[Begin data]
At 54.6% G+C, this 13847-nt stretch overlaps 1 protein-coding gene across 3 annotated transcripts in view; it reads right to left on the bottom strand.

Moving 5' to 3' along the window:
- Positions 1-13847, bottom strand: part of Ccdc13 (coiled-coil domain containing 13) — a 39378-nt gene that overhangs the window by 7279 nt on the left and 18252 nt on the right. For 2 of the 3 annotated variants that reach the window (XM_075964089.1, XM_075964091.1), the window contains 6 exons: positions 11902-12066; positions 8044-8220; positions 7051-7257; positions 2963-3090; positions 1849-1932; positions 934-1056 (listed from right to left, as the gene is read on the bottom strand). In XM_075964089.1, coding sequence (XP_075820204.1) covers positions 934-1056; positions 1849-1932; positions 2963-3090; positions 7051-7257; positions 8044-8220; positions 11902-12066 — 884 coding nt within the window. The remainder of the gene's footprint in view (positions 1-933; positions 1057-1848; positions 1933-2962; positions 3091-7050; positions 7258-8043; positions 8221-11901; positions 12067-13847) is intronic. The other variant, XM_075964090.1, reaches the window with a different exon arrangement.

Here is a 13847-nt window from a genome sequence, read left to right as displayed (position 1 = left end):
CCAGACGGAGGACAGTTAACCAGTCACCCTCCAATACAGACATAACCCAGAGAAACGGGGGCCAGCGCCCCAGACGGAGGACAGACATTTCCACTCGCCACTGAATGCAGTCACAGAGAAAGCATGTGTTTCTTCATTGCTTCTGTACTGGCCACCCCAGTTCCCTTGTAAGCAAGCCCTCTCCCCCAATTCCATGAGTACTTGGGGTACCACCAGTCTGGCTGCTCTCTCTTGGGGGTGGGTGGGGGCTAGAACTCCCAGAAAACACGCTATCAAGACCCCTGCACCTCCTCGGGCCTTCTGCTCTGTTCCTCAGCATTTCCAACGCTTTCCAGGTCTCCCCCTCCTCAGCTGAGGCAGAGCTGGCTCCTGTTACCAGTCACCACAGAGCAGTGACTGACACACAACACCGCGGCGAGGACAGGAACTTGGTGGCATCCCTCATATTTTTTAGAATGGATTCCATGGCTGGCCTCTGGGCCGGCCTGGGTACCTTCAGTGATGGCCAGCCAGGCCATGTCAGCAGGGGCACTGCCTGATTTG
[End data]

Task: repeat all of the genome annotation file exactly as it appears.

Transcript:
At 54.6% G+C, this 13847-nt stretch overlaps 1 protein-coding gene across 3 annotated transcripts in view; it reads right to left on the bottom strand.

Moving 5' to 3' along the window:
- Positions 1-13847, bottom strand: part of Ccdc13 (coiled-coil domain containing 13) — a 39378-nt gene that overhangs the window by 7279 nt on the left and 18252 nt on the right. For 2 of the 3 annotated variants that reach the window (XM_075964089.1, XM_075964091.1), the window contains 6 exons: positions 11902-12066; positions 8044-8220; positions 7051-7257; positions 2963-3090; positions 1849-1932; positions 934-1056 (listed from right to left, as the gene is read on the bottom strand). In XM_075964089.1, coding sequence (XP_075820204.1) covers positions 934-1056; positions 1849-1932; positions 2963-3090; positions 7051-7257; positions 8044-8220; positions 11902-12066 — 884 coding nt within the window. The remainder of the gene's footprint in view (positions 1-933; positions 1057-1848; positions 1933-2962; positions 3091-7050; positions 7258-8043; positions 8221-11901; positions 12067-13847) is intronic. The other variant, XM_075964090.1, reaches the window with a different exon arrangement.

Here is a 13847-nt window from a genome sequence, read left to right as displayed (position 1 = left end):
CCAGACGGAGGACAGTTAACCAGTCACCCTCCAATACAGACATAACCCAGAGAAACGGGGGCCAGCGCCCCAGACGGAGGACAGACATTTCCACTCGCCACTGAATGCAGTCACAGAGAAAGCATGTGTTTCTTCATTGCTTCTGTACTGGCCACCCCAGTTCCCTTGTAAGCAAGCCCTCTCCCCCAATTCCATGAGTACTTGGGGTACCACCAGTCTGGCTGCTCTCTCTTGGGGGTGGGTGGGGGCTAGAACTCCCAGAAAACACGCTATCAAGACCCCTGCACCTCCTCGGGCCTTCTGCTCTGTTCCTCAGCATTTCCAACGCTTTCCAGGTCTCCCCCTCCTCAGCTGAGGCAGAGCTGGCTCCTGTTACCAGTCACCACAGAGCAGTGACTGACACACAACACCGCGGCGAGGACAGGAACTTGGTGGCATCCCTCATATTTTTTAGAATGGATTCCATGGCTGGCCTCTGGGCCGGCCTGGGTACCTTCAGTGATGGCCAGCCAGGCCATGTCAGCAGGGGCACTGCCTGATTTG